You have the right to expect the property be turned back over to you in the same condition in which you rented it, and you may charge a reasonable cleaning fee to ensure this happens.

Knowing what IS covered under the landlord-tenant laws of your state will help you craft a lease to cover those policies that are not.

What’s the Harm?

Evictions are one of the most difficult things a landlord will face. Tenant screening can go a long way to help you avoid an eviction, but even good tenants can have a change in circumstances that leads to an eviction.

My cute little story above about inserting language to avoid a lengthy eviction? Not legal, not enforceable. I could put it in there, and maybe a tenant would read that and get scared. But most likely not.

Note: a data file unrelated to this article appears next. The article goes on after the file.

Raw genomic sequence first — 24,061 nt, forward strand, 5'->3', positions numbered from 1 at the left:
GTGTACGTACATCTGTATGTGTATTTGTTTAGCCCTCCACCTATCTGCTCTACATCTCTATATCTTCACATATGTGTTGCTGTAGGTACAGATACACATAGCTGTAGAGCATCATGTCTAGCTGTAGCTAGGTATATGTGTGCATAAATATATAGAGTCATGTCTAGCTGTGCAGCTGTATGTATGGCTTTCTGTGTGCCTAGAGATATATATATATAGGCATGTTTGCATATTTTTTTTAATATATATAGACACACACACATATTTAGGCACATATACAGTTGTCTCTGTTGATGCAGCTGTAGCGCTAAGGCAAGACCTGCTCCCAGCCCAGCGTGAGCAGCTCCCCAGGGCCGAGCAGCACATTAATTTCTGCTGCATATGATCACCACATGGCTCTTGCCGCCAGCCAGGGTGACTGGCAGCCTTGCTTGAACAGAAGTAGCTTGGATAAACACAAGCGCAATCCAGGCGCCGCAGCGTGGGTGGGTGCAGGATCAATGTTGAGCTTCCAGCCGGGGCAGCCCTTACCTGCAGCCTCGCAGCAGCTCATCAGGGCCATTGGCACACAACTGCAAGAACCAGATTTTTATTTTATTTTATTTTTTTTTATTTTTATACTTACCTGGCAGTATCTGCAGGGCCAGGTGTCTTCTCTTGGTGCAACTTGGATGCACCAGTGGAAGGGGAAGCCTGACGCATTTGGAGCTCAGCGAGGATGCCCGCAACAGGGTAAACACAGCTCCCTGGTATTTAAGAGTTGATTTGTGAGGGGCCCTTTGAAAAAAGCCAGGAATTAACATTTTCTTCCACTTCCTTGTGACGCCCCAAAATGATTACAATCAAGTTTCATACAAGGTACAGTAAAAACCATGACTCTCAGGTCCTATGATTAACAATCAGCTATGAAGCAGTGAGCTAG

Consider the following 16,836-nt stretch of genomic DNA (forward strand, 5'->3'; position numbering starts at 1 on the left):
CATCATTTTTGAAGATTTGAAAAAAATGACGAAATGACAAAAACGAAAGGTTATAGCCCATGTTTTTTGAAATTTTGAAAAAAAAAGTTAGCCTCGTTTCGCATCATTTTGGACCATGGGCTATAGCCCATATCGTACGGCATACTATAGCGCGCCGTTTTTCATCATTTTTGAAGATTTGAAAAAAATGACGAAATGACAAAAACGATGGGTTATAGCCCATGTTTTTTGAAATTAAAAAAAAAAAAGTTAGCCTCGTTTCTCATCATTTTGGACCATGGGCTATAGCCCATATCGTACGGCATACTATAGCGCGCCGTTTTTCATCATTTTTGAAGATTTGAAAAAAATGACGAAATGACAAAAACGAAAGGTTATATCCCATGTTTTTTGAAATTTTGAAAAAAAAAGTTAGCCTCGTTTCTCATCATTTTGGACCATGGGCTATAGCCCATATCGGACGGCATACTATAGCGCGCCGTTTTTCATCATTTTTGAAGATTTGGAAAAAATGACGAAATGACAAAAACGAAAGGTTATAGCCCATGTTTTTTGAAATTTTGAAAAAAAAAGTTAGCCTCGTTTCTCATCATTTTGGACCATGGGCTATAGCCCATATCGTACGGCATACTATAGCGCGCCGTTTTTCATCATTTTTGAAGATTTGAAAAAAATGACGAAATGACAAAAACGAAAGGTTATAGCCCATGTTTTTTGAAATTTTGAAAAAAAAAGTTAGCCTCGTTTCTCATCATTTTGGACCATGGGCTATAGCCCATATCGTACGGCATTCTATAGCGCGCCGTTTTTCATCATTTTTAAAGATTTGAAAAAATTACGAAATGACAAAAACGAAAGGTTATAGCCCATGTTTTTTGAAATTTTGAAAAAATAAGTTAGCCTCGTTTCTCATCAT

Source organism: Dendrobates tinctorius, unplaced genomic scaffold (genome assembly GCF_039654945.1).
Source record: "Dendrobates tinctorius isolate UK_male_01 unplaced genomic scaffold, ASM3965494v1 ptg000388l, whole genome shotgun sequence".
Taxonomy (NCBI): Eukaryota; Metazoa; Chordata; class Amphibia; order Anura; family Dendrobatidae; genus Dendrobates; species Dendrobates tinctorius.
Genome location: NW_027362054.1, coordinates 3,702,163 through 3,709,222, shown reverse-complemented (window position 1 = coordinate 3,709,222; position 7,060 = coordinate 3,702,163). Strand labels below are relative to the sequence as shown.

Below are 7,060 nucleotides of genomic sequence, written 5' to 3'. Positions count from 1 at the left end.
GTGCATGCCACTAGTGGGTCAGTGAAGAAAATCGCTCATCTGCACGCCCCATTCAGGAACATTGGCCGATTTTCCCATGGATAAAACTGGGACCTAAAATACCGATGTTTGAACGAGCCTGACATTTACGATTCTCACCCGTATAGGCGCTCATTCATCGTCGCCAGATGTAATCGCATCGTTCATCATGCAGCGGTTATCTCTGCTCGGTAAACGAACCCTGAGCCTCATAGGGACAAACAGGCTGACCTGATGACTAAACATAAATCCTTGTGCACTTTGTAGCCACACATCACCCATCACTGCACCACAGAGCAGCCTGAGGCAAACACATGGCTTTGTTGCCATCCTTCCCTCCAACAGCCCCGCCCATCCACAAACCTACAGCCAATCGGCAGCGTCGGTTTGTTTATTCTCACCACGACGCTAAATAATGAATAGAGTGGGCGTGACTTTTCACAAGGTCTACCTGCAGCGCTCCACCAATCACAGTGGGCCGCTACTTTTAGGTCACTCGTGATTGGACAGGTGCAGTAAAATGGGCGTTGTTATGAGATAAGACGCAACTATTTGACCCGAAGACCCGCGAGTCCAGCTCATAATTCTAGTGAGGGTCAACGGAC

Many tenants are well versed in the landlord-tenant laws, and you don’t want to find yourself behind the 8-ball.

You might be thinking, “So they call my bluff? What’s the harm?” If you don’t follow the proper steps to an eviction, your case can be dropped, causing you to start all the way back at square one.

If you keep a tenant’s security deposit or even just fail to properly account for the money you held back for damages and the tenant takes you to court, a judge can determine that you didn’t follow the laws and can award treble damages — up to three times the amount you withheld, even if you had a legal right to withhold it.

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When in Doubt, Lawyer Up

The best person to write up your lease is a super-local real estate attorney. Find someone in your town to craft a lease or to review the one you already have. Any special clauses or addenda should be given special scrutiny — what’s legal and customary in another state may not be in yours.